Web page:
Arkos Tracker 2 and MSX Basic compiler

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By Manuel

Ascended (18086)

Аватар пользователя Manuel

01-07-2021, 00:26

Try some games you can find on MSXcomputermagazine.nl...

Do use all corresponding BIOS routines in the compiled code? That seems like an obvious first step (go from interpretation to compilation, but do about the same thing).

By Amaury Carvalho

Rookie (23)

Аватар пользователя Amaury Carvalho

01-07-2021, 18:17

Manuel, some instructions compiles to a direct BIOS call (example: CLS) and others compiles to a ROM BASIC call (DRAW, PLAY), while anothers compiles directly to assembly (PEEK, POKE, SOUND, OUT...). Also, the use of BIOS routines brings more hardware compatibility to the compiled programs.

About speed, one more thing its important to say. The source of the apparent interpreter slowness are mainly from:

  1. use of BCD numeric format into math computations;
  2. time spend on searching the variables table names;
  3. interpretation process itself.

All items above are covered by the compiler process, eliminating this issues from the compiled binary.

You can use "-s" parameter to generate a symbol file from the compilation process and load it into OpenMSX Debugger to help you see the inner works of the binary code, just like the example below:

msxbas2rom -c -s program.bas

Here you can see a video demonstrating the use of "-s" parameter.

By PingPong

Prophet (3755)

Аватар пользователя PingPong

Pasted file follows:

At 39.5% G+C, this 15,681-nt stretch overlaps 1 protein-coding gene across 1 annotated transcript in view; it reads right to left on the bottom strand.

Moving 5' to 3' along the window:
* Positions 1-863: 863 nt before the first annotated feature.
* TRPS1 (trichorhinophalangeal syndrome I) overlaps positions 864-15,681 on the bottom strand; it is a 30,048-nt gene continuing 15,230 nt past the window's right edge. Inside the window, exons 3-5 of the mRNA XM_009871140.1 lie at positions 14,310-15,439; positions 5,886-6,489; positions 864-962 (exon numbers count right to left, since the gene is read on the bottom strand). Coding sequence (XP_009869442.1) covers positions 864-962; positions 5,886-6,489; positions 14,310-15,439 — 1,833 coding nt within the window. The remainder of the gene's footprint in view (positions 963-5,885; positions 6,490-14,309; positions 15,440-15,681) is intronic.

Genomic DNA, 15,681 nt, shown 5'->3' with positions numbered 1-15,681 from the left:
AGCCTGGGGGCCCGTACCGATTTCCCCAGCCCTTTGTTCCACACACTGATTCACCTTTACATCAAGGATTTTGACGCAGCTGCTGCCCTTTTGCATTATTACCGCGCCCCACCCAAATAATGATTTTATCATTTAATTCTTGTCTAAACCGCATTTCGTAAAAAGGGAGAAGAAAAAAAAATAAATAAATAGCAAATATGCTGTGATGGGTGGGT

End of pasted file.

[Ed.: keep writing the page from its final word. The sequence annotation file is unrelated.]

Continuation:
02-07-2021, 21:24

Amaury Carvalho wrote:

Manuel, some instructions compiles to a direct BIOS call (example: CLS) and others compiles to a ROM BASIC call (DRAW, PLAY), while anothers compiles directly to assembly (PEEK, POKE, SOUND, OUT...). Also, the use of BIOS routines brings more hardware compatibility to the compiled programs.

About speed, one more thing its important to say. The source of the apparent interpreter slowness are mainly from:

  1. use of BCD numeric format into math computations;
  2. time spend on searching the variables table names;
  3. interpretation process itself.

All items above are covered by the compiler process, eliminating this issues from the compiled binary.

You can use "-s" parameter to generate a symbol file from the compilation process and load it into OpenMSX Debugger to help you see the inner works of the binary code, just like the example below:

msxbas2rom -c -s program.bas

Here you can see a video demonstrating the use of "-s" parameter.

hi, great work, a simple for next on integer variable is 6 times faster.
would be great to have a list of asm code generated from basic source code. is there a option to do this?

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